The comments are helping building the quality of sound the pen has to drum out and please keep them coming, the ones that have not published here were equally valuable but space would not have accommodated all.


Is Malawi Reggae a Match of Jamaican Reggae?

Last time on these pages I discussed about the proliferation of reggae with the Malawian music.
Since reggae music originated from the West Indies Island of Jamaica, the question everyone has been asking is that is Malawi reggae a match of Jamaican reggae?
I will base my discussion on the matter on what a number of Jamaican music artiste who visited Power 101 Fm said about our reggae.
Malawian reggae is rated far much lower that the Jamaican Reggae, when Jamaican DJ Management visited the country he just described it as just African music, despite giving a description of pure reggae as being any music that liberates people from mental slavery, a sort he described as a revolutionary liberating music.
Jesse Jenda thought Malawians reggae was improving. He compared it from his first visit of 1999 to that of 2000, and said that he had observed some tremendous improvements.
Shalom quipped that it was not easy to play reggae. He said one has to listen and learn a lot about it, and charted hardworking, practice, continuous learning and exposure as the rightful rooms of improvement for a Malawian artist.
However, Jenda believed that in few years time Malawi will have high standard reggae artists.
Malawians, thought that time had come though. When, liked a bolt from the blues, Evison Matafale, a self-confessed Rasta Reggae maestro appeared on the arena and left it before the prime of his time.
Before him though a youthful Rasta Reggae Musician Sally Nyundo had stormed the local charts with a lovers Rock album ‘Namwali’ (woman) which surprised Ibo Cooper and he rated it so highly, especially the title track. He did the album with a youthful friend Diwa Khwiliro.
Sally said in an interview, when I run into him on the Sunday night of April 28 2002 while on a country wide tour, that Malawian Reggae emerges from a background of its traditional music setting, much of a fact that it hence influences its characteristic make up and picks itself out of the authentic and original reggae music character.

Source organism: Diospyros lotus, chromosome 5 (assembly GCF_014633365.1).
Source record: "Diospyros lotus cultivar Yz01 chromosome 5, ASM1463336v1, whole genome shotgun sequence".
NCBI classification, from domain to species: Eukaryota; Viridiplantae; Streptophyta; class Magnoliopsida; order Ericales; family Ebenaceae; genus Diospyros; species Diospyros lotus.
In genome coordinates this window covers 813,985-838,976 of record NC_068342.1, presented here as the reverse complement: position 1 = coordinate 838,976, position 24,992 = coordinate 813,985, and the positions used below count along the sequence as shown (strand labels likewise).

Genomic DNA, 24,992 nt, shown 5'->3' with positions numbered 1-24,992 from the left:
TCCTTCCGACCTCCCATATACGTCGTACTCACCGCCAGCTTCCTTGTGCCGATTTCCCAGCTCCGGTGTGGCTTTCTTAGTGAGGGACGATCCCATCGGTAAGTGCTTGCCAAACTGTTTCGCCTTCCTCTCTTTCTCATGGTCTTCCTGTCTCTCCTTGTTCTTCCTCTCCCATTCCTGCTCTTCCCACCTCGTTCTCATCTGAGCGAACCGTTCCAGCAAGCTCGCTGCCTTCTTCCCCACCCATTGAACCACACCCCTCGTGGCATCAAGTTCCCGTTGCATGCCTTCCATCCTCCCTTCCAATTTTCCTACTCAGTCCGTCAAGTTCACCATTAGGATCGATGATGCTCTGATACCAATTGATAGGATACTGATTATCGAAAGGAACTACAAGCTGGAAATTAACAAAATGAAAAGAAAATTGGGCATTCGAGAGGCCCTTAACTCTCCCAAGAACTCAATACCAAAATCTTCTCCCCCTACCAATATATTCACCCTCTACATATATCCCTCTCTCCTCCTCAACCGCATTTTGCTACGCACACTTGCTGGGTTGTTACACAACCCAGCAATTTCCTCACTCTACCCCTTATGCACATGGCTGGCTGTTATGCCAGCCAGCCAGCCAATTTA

Nyundo formerly of images Band, had just released a solo album he called ‘Zinyimbo’ (SONGS) where he made an effort to clear Rasta misconceptions and misrepresentations, especially in the title track called ‘Dreadlocks’.
Sally Nyundo who once played bass for visiting Jamaican artists Ibo Cooper, Sholom and Jesse Jenda, hoped to storm the international charts with his reggae as he had said ‘most Malawian reggae artists mix reggae with traditional because they target local audience.
Sally thinks he can do better as he craves to produce Reggae stuff of International Standard no matter the language.
“I want to impress” he declared, “like Alpha Blondie I want those who can understand the language enjoy both the message and the instrumentation but for those who love reggae have to fall in love with my reggae rhythm, better still instrumentation is language on its own.
Then, he thought he has an idea to mix reggae with a traditional dance called ‘Mwinoghe’ practiced by people from Northern Malawi. The dance involves rat-tat-tat hands clapping and expert drumming.
Sally had said at the time that to his dismay, though, he has discovered it won’t sound so original for the crossed blend will just be the very same reggae, internationally played, “If you remove everything except the percussion lines in Black Uhuru songs then you remain with purely an African beat.